Israeli airplanes showered us almost daily with leaflets, some asking the population of the south to move north of the Litani River or risk being pulverized. Others displayed fairly crude propaganda against Hizballah and its leader Hassan Nasrallah, showing him hiding behind civilians against their will. In fact, Israel’s murderous air campaign was only increasing support for the resistance.

Most Lebanese could easily see that Israel’s response was completely out of all proportion to Hizballah’s capture of two Israeli soldiers and that something more was at play in the sheer scale of the attack. And as the Israeli ground offensive faltered day after day, the lunatics in Tel Aviv only intensified their destruction of Lebanon and the murder of its people. So much ordinance was dropped that Washington had to rush two planeloads of bombs to Israel. Around the same time, the US ambassador to Lebanon had the gall to deliver medical supplies to the Beirut port — bandages for the dismembered!

After the Qana massacre, the Israelis were forced to suspend their air campaign for two days. Journalists in the Resthouse took the opportunity to go survey the damage. What we saw was unimaginable destruction. The television crew I worked for had been to many war zones from Bosnia to Iraq and Afghanistan and they had not seen anything like it. The smell of death in the border villages like Bint Jbail was overwhelming, hungry cats and dogs roamed its streets for scraps of food, and the flies were merciless.

As we walked among the ruins, people seemed to emerge from under the rubble having spent nearly three weeks dodging bullets and bombs. I ran into a group of women, one barefoot and dazed carrying her child, her mouth white with thirst. It took her some time to realize where she was and what had happened. Others were not sure if we were Israelis or Lebanese and were reluctant to come out. We also found many elderly people unable to move. With no one around to help, foreign journalists and their crews carried people on their backs, on stretchers, by whatever means and brought them back to Tyre.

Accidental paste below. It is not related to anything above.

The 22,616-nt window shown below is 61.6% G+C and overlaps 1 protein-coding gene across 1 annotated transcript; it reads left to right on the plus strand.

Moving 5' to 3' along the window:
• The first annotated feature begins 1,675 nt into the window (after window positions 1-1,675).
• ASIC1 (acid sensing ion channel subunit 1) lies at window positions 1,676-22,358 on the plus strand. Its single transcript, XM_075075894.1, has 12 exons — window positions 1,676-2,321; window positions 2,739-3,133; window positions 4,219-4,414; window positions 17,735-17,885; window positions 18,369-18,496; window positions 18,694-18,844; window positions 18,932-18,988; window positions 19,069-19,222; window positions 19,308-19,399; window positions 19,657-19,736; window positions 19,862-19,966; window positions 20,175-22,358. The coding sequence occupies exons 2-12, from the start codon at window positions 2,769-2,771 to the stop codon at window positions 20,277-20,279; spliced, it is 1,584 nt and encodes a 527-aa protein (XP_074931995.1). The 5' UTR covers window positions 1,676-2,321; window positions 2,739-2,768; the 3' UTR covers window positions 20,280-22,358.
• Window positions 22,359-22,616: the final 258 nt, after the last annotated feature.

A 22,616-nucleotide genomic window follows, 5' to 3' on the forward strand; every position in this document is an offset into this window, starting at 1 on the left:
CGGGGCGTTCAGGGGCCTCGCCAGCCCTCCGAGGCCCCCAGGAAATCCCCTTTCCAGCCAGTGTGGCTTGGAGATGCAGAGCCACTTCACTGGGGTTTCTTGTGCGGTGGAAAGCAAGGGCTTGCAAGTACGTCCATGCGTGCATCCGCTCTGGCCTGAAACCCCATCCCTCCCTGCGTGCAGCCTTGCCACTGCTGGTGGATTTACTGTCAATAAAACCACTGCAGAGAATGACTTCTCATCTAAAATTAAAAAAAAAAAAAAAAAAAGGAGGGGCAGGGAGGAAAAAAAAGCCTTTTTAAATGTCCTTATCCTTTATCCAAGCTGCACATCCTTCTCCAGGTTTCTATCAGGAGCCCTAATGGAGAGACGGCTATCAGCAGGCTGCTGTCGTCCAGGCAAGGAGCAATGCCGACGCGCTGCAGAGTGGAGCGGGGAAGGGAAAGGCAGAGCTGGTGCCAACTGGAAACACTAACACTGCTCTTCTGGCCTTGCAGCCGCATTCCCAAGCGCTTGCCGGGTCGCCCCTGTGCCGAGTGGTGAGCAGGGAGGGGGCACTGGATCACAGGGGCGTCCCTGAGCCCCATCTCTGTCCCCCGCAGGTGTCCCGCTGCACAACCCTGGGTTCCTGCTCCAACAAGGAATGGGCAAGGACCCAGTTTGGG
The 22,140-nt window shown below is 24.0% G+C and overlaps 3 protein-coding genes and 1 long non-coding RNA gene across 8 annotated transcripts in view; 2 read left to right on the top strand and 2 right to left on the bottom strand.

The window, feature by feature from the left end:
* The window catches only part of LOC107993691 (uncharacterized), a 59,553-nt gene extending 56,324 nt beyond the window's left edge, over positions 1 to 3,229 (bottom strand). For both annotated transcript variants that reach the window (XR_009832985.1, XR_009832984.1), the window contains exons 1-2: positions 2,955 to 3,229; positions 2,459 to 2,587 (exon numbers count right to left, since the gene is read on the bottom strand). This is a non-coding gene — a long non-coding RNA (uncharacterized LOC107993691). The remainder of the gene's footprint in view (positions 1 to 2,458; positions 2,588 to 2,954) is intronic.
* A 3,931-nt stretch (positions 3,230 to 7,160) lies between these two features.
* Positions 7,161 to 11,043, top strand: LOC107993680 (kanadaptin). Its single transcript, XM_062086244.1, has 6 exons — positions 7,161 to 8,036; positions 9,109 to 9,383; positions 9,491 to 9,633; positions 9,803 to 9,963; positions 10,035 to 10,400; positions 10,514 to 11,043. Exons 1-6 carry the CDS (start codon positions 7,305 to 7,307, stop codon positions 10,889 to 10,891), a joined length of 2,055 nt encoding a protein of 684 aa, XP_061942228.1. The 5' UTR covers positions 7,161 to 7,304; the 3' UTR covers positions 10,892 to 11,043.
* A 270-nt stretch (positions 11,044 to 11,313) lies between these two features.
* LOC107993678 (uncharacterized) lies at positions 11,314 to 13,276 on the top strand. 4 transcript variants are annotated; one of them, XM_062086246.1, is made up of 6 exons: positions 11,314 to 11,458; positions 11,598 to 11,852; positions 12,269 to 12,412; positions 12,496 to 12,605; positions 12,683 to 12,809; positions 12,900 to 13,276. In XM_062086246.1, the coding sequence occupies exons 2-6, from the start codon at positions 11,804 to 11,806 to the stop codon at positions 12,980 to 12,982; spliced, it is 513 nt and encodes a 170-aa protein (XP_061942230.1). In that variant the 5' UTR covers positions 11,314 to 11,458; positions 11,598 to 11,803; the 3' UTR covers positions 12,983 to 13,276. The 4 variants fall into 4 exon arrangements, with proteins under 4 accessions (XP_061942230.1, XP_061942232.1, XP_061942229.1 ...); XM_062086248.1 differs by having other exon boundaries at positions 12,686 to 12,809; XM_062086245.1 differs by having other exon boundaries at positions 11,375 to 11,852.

We could barely believe it when the war ended. Never before has Israel abided by any ceasefire agreement or any kind of resolution coming out of the United Nations for that matter. Perhaps they had had enough after losing dozens of soldiers and over fifty of their mighty Merkava tanks in a last ditch effort to make it to the Litani River, the goal of their month-long operation. I remember the last bomb that landed 10 minutes before the deadline for the ceasefire. It was so close I could hear it whizzing through the air before it landed nearby, and then … silence.

The smoke had barely cleared before hundreds of thousands of southerners loaded their makeshift mattresses on top of their cars and made their way home. What awaited them on the other end, it did not matter. They had had enough of living on school floors and in public parks depending on the charity and goodwill of others. They had sacrificed so much — and were no doubt prepared for much more — just to return to their precious south and live in dignity. With each Israeli aggression their love for their land only seems to grow stronger. No power, however mighty, will dream of depriving them of it again.

Bilal El-Amine is founder and former editor of Left Turn magazine. Originally from the south of Lebanon, he currently resides in Beirut. Previous articles he has written about Lebanese politics can be found at Left Turn magazine, Beirut Indymedia, Muslim Wakeup and ZMag. He can be reached at zaloom33@yahoo.com.